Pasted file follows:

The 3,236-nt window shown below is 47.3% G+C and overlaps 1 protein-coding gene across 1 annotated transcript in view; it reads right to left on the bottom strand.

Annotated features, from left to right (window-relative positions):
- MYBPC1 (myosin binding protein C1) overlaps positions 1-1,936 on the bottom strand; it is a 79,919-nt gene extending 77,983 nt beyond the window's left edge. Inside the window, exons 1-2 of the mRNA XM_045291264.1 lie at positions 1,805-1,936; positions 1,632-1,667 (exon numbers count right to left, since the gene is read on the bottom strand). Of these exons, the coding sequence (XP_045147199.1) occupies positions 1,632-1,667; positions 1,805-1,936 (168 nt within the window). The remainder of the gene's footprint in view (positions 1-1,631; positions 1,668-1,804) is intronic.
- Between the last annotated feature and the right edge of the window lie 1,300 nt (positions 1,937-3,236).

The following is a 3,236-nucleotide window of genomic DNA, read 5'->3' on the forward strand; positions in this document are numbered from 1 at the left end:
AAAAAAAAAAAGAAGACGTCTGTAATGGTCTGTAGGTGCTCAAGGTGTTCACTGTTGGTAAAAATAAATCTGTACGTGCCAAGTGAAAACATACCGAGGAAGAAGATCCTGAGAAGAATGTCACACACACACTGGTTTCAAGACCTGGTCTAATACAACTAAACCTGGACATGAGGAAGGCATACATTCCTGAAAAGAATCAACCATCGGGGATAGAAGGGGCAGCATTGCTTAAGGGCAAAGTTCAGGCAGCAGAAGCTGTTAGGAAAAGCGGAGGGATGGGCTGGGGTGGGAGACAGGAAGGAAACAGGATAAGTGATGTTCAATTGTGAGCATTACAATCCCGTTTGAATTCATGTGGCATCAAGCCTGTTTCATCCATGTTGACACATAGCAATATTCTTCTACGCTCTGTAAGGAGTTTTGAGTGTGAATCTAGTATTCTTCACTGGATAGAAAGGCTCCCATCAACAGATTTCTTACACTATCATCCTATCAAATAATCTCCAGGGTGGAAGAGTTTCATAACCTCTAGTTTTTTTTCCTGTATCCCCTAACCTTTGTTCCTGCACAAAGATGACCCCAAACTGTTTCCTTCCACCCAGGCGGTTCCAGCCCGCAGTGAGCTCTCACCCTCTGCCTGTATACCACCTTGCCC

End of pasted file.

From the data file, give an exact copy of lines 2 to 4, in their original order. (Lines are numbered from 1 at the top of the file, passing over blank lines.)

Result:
Annotated features, from left to right (window-relative positions):
- MYBPC1 (myosin binding protein C1) overlaps positions 1-1,936 on the bottom strand; it is a 79,919-nt gene extending 77,983 nt beyond the window's left edge. Inside the window, exons 1-2 of the mRNA XM_045291264.1 lie at positions 1,805-1,936; positions 1,632-1,667 (exon numbers count right to left, since the gene is read on the bottom strand). Of these exons, the coding sequence (XP_045147199.1) occupies positions 1,632-1,667; positions 1,805-1,936 (168 nt within the window). The remainder of the gene's footprint in view (positions 1-1,631; positions 1,668-1,804) is intronic.
- Between the last annotated feature and the right edge of the window lie 1,300 nt (positions 1,937-3,236).